Kindness, compassion and empathy are the synonyms of Buddhism. The eyes of Buddha are the insignia of love.

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2012: Truth, not Just Prophecy by Nithyananda

Posted by Ram Kumar Shrestha on February 19, 2012

We have lots of materials forecasting that 2012 could be the end of the earth, however; Nithyananda says that 2012 will be year of Satya Yuga. Watch these interesting clip

Nithyananda on Levitation

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Content of Mind, Enlightenment, State of Peace & Joy

Posted by Ram Kumar Shrestha on January 31, 2012

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The Road To Enlightenment [Full Length] (720p)

Posted by Ram Kumar Shrestha on January 1, 2012

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Winning Back the Future: Here’s How! — Part 2

Posted by Ram Kumar Shrestha on December 30, 2011

By Deepak Chopra,
Author, ‘War of the Worldviews’; Founder, The Chopra Foundation

In the first post, the question was raised whether a better future can be imagined out of the dire situation we find ourselves in. At the present moment we rely on science to answer our deepest questions. But science isn’t the only way to ask who we are and what we want from life. It’s part of the human design to want freedom, and yet freedom cannot exist when you must waste energy on fear, anger, tension, insecurity and stress — all the natural ingredients of living behind fences.

If you want to get beyond these negative aspects, it’s a delusion to believe that fences must exist. Yet we all believe exactly that. Fences are erected first in the mind, and everyone’s mind is compartmentalized. We shut out what we fear or don’t understand. We shut out “them,” the people who are unlike “us.” We shut out the unknown — a vast, one might say infinite domain — and we even shut out the parts of ourselves we don’t want to look at. All of this fence-building is delusional, however. The answer to all our fear and stress, our anger and conflict, could be amazingly simple: Tear down all the fences. If life were actually safe in a state of freedom, nobody would live behind fences. The only true security anyone can have is based not on strong defenses, but on knowing that you are secure in the first place, no matter what.

This point was quite clear to the ancient philosophers who set down the meaning of human existence thousands of years ago: They all believed in a state of enlightenment. Enlightenment is the general term for a mind that doesn’t live behind fences of any kind, a mind that is free. What I’m suggesting isn’t a return to Plato or Vasishtha — we must build our own golden age with the tools of present-day reality. Which means, in essence, that we must expand the fence of science. Fences don’t disappear by tearing them down. All kinds of fear and stress leap into the mind when you take away its defenses. Only by expanding your view of reality can you decide, in due time, that there’s nothing to fear and nothing to defend against. Then the fences disappear as if by magic. Read the rest of this entry »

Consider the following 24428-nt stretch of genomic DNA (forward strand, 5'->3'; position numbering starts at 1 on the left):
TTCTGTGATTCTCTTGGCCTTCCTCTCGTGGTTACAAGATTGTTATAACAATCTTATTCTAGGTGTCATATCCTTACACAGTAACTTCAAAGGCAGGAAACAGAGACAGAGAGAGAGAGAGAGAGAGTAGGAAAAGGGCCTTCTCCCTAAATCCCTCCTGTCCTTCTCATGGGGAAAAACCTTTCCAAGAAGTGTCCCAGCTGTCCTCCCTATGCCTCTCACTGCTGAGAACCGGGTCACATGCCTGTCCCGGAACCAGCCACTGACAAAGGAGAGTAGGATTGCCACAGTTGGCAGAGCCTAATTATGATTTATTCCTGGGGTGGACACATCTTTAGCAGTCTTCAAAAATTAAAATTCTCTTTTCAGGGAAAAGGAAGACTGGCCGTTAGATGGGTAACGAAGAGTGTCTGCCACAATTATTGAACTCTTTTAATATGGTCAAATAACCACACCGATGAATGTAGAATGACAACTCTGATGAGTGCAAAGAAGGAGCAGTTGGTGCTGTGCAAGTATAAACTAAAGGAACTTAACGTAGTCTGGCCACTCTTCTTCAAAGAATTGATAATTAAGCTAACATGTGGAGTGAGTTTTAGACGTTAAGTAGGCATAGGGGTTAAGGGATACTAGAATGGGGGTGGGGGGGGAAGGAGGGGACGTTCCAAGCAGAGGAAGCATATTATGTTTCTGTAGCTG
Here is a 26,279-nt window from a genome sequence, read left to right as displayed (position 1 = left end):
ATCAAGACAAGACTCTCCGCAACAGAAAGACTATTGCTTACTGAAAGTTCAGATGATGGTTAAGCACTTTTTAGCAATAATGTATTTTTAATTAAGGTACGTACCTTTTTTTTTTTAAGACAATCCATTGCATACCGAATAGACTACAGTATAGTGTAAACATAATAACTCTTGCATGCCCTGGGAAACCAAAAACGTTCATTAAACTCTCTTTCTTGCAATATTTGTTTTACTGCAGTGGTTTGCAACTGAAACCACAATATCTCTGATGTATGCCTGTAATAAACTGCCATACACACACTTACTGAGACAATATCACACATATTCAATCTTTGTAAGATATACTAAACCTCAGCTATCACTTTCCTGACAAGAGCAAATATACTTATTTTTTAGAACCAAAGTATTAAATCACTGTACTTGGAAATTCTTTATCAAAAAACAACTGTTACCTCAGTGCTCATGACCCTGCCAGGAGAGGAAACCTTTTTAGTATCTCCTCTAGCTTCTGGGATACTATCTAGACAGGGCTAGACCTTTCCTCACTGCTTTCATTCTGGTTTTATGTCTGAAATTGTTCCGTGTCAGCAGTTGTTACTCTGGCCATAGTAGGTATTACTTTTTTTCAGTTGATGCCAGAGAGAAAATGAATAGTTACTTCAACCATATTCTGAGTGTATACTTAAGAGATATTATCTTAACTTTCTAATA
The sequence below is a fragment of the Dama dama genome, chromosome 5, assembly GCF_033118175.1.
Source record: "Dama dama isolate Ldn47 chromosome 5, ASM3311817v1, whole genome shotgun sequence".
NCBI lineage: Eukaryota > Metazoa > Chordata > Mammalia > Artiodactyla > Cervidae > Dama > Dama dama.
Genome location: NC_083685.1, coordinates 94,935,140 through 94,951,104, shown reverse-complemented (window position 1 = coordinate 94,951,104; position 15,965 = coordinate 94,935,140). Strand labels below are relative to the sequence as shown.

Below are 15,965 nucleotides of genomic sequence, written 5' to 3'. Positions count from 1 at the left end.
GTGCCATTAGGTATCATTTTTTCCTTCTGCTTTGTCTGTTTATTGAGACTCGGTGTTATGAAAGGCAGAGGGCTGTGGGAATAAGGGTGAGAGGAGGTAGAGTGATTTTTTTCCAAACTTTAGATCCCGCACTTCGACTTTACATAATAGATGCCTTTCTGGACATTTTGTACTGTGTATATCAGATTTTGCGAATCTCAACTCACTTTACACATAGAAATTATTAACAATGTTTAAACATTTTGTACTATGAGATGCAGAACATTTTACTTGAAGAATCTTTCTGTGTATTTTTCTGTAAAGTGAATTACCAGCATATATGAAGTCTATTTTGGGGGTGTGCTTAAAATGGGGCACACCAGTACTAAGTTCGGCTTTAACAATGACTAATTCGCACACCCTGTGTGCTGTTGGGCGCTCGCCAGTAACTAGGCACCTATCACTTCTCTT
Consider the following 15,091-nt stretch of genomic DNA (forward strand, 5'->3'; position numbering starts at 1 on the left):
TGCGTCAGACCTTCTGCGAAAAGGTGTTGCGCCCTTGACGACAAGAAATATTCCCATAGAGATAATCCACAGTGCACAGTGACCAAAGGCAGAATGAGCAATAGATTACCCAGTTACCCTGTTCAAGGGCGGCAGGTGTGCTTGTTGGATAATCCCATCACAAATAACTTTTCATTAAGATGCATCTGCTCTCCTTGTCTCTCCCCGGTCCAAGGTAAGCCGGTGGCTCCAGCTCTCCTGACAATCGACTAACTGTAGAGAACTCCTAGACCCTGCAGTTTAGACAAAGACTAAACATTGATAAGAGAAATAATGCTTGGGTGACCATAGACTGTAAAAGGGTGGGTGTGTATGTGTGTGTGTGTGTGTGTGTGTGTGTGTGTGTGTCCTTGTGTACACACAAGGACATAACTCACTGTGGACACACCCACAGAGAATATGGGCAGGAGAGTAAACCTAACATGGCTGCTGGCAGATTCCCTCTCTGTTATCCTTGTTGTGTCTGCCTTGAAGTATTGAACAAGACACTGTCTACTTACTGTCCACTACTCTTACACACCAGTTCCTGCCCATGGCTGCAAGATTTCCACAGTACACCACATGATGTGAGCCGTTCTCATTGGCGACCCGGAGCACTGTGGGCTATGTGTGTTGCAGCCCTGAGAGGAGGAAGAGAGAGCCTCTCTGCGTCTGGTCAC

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The Lumbini project: China’s $3 billion for Buddhism

Posted by Ram Kumar Shrestha on July 16, 2011

By Melissa Chan

The town of Lumbini in Nepal is where the Buddha was born as Prince Gautama Siddhartha, before achieving

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enlightenment more than 2,500 years ago. Now China is leading a project worth $3bn to transform the small town into the premier place of pilgrimage for Buddhists from around the world.  Little Lumbini will have an airport, highway, hotels, convention centre, temples and a Buddhist university. That’s in addition to the installation of water, electricity and communication lines it currently lacks.

That’s a lot of money anywhere – but especially for a country like Nepal whose GDP was $35bn last year. That means the project is worth almost 10 per cent of the country’s GDP. So what does China want back?